The Nostradamus Address





The interactive transcript could not be loaded.



Rating is available when the video has been rented.
This feature is not available right now. Please try again later.
Published on Feb 21, 2012

The translations presented in this Address are founded upon the original 1568 French Edition (Lyon) of Les Propheties De M. Michel Nostradamus which records Nostradamus' Complete and Original Prophecies consisting of 10 Centuries of 942 Quatrains. Especial thanks to the owner Mario Gregorio for allowing me the use of the original editions and other relevant documents of the period and also for his valued assistance.

Nostradamus' Prophecies have been in continual regular print since first publication of 'Les Propheties' in 1555. Many editions have been produced by various and sometimes the same printing houses that human error in the process of typesetting has undoubtedly played its part. This has resulted in subtle and sometimes significant differences when the published editions are compared with one another. As such these variances needed to be studied, analysed and noted before proceeding with the work of serious translation.

Presuming that Nostradamus would have mostly checked each new printing for accuracy, it is likely that when each edition was published he would have made corrections or even modifications for amendment and inclusion within the next publication. In addition to this there are also differences that need to be compared and considered in the pursuit of a better understanding and in determining the intended meaning of each Quatrain.

In my opinion the 1568 published edition was the most suitable original source document on which to base this analysis as it was the closest available publication following Nostradamus' death in 1566 and it is also the earliest surviving omnibus edition of the original and complete 942 Quatrains under investigation. Using this edition as the prime source document upon which to make comparison, it was then used to compare all Quatrain differences with the earliest first publication of each respective Quatrain of which an example of the notable differences is as the comparative translations below:

C1. Q87 1568. [1555]
En nosigée [Ennofigée] feu du centre de terre,[]
Fera trembler autour [au tour] de cite [cité] neuue, [neufue:]
Deux grãds rochers long [lõg] tep [teps] feront [serõt] la Guerra [guerre],
Puis Arethuse [Arethusa] rougira nouueau fleuue.

First English translation:

Ennosigée, Fire of the Centre of the Earth,
Shall make quake about the New City,
Two great Rocks shall a great while War one against the other,
After that, Arethusa shall colour red a new river.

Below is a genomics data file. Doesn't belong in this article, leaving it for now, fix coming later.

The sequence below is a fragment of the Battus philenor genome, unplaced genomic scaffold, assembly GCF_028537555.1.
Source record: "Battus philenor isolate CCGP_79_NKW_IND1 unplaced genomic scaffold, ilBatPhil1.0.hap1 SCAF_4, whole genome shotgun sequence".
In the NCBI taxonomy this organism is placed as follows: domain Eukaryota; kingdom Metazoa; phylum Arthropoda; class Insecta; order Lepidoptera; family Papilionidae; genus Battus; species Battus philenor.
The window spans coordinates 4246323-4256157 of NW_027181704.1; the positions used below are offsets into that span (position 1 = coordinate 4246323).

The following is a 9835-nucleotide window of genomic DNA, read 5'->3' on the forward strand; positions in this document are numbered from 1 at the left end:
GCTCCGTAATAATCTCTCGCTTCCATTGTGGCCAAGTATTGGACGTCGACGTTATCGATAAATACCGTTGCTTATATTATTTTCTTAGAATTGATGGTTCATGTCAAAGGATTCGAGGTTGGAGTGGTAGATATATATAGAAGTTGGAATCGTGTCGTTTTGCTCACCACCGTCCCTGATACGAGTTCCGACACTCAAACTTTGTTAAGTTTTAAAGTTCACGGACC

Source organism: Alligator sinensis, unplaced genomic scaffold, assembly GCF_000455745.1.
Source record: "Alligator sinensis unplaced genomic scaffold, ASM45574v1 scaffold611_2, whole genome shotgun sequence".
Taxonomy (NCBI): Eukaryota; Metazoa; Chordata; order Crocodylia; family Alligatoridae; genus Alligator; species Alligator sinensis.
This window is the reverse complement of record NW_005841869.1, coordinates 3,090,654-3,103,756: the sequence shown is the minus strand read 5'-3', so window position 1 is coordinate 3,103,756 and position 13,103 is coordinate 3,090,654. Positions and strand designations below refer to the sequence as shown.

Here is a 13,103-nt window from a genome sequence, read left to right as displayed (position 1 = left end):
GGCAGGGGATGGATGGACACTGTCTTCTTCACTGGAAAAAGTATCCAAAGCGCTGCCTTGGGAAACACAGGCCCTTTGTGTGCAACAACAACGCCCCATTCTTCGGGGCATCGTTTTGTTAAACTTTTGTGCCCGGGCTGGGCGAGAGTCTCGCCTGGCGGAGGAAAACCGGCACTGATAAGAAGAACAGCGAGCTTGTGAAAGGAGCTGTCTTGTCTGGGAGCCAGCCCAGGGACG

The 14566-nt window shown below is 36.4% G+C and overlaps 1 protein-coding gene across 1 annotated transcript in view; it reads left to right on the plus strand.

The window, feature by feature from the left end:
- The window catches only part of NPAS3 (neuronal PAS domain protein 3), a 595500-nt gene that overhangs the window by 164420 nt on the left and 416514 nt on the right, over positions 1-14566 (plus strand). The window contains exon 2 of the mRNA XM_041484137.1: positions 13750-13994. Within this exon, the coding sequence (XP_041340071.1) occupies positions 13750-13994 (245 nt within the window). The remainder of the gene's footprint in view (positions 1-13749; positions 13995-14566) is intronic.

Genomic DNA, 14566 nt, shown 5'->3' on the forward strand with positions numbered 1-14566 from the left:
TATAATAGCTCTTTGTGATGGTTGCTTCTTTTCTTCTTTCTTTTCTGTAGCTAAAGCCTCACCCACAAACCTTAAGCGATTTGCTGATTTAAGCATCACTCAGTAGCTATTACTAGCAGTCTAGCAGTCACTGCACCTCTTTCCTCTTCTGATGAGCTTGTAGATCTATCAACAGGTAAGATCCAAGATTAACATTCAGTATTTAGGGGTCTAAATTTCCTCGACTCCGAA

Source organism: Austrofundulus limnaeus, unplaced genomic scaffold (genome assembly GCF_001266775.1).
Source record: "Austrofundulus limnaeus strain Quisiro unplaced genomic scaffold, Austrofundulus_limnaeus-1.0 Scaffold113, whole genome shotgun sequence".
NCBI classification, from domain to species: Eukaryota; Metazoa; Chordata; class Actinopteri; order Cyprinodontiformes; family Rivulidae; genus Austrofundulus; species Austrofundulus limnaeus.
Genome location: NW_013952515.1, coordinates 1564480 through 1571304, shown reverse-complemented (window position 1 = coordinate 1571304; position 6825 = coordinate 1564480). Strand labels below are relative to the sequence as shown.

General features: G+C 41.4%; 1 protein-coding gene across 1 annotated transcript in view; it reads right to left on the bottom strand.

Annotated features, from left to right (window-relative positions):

Second English translation:

Earth shaking fire from the centre of the earth,
Makes tremble the tower of the new city,
Two great rocks making war, a long time,
Arethusa colouring a new river red.

The original French Quatrains of the 1568 Edition have been compared with the 453 Quatrains of the earlier original First Edition of 1555 (Lyon) and with Quatrains 454 to 742 of the original 1557 (Lyon) edition. For analytical cross referencing purposes all differences in word, spelling and punctuation are noted and marked accordingly and integrated within each Quatrain for easy comparison.

The first English translation of 'The Comparative Translations' is the generally accepted interpretation of the French Original as being the most representative English translation in circulation today, but still retains much of its 'Old English' feel and some spelling of the period.

The second English translation presented is deliberately redacted and contracted to a succinct format and also intending to give a sense of immediacy and more representative in the present tense. To aid better understanding all superfluous elements and poetic rendition have also been extracted from each Quatrain that could otherwise detract from the actual meaning intended, which may have perhaps been lost or obscured when poeticised and written of later. This redaction of the Quatrains is therefore intended to be more representative of Nostradamus' actual visionary experiences as they occurred to him thereby adding a truer element of authenticity and accuracy. As Nostradamus himself states " Indeed, someone, who would do well to blow his nose, may reply that the rhythm is as easy as the sense is difficult" implying that poetic elements could distract and detract from true meaning.

Although these comparative translations are comprehensive they are designed to be easily read and compared and offer the reader a richer and more complete basis upon which to reach their own conclusions.

Neither the author, director or producers make any warranty of any kind, expressed or otherwise for the expressed views or predictions of Nostradamus nor do they necessarily subscribe to them. The author, director and publisher have made every effort to maintain the accuracy of the original prophecies and quatrains of Nostradamus and interpretations are offered in good faith. Discrepancies may occur and no guarantee is implied or inferred with regard to their predictive ability.


When autoplay is enabled, a suggested video will automatically play next.

Up next

to add this to Watch Later

Add to

Loading playlists...